The appellant further urges that the defendant's motion for judgment should have been granted because negligence on his part or on the part of his agent was not established, nor was there proof of knowledge of any propensity in Lady Dorothy to act as she did. It is argued that the proximate cause of the accident was the action of the boys in the car, but the mere fact of the subsequent appearance on the highway of a riderless horse raised a presumption of negligence and it became the obligation of the defendant to explain such an occurrence. Kokoll v. Brohm Buhl Lumber Co., 77 N.J.L. 169 ( Sup. Ct. 1908); Francois v. Hanff, 77 N.J.L. 364 ( Sup. Ct. 1909); Dennery v. Great A. P. Tea Co., 82 N.J.L. 517 ( E. A. 1911). It is well settled that what frightens a horse is not material; what is material is the kind of attendance and control of the animal which common prudence requires. Koonz v. New York Mail Co., 72 N.J.L. 530 ( E. A. 1906). Nor is it necessary in order to establish negligence that the horse be known to be vicious, nervous, easily frightened or inclined to run away. Healey v. P. Ballantine Sons, 66 N.J.L. 339 ( Sup. Ct. 1901); Belles v. Kellner, 67 N.J.L. 255 ( E. A. 1902); Kastner v. Weinstein, 107 N.J.L. 254 ( E. A. 1931).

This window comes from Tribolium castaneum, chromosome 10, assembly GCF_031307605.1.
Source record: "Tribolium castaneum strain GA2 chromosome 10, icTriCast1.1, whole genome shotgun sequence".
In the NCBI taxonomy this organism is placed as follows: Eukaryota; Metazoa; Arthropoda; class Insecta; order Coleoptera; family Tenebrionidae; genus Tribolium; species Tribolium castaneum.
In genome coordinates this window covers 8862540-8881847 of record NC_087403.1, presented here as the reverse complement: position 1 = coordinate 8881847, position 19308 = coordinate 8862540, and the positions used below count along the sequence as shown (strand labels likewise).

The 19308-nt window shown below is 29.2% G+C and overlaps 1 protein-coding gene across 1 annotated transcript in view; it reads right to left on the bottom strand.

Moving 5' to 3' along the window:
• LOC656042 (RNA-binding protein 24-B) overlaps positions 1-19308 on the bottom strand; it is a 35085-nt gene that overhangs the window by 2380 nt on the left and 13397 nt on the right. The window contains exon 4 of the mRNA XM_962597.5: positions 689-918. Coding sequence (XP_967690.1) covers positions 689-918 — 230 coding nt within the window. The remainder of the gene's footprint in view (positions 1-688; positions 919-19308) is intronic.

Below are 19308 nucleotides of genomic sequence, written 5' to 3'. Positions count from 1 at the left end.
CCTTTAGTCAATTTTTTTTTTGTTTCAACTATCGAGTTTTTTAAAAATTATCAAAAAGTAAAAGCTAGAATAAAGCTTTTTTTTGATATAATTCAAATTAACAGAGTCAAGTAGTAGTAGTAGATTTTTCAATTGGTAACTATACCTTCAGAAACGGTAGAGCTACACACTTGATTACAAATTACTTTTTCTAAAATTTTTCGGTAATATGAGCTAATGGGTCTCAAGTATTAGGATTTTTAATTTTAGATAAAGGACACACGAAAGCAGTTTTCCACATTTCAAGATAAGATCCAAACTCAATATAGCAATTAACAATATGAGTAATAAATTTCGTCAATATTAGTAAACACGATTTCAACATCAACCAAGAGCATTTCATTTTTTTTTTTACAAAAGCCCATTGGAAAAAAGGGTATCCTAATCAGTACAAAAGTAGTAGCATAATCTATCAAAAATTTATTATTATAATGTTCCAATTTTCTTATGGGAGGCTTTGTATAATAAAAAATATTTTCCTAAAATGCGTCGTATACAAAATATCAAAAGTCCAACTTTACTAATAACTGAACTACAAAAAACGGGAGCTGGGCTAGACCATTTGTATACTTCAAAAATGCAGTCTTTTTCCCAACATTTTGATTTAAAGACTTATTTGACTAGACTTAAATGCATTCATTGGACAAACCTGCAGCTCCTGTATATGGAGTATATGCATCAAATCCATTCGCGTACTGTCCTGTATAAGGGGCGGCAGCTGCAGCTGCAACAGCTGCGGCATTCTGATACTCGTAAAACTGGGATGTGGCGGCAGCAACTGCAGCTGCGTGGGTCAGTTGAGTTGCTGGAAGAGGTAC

The appellant further argues that the trial court erred both in charging the jury as to the horse's disposition and in failing to charge one of the defendant's requests to the effect that because of the intervention of the wrongful conduct of others, in the absence of any known tendency in the horse to run away, the defendant was not guilty of negligence. It has been determined that neither the disposition of the horse nor the intervention of others is material to the negligence of the defendant, which consisted primarily in the rider's failure to have the horse under control in the circumstances under which it was then being ridden. Further, the evidence tended to show, and the jury could find, as it probably did, that not only should the horse have been ridden with greater collection at the precise place and time, but that its rider would have had greater control over the animal if it had been harnessed with a full bridle with snaffle and curb bit. In any event, the charge as given to the jury was not prejudicial to the defendant's case and it was for the jury to determine whether the manner in which the horse was being ridden and the kind of bridle and bit being used constituted negligence for which the defendant was liable. Koonz v. New York Mail Co., supra; Kastner v. Weinstein, supra.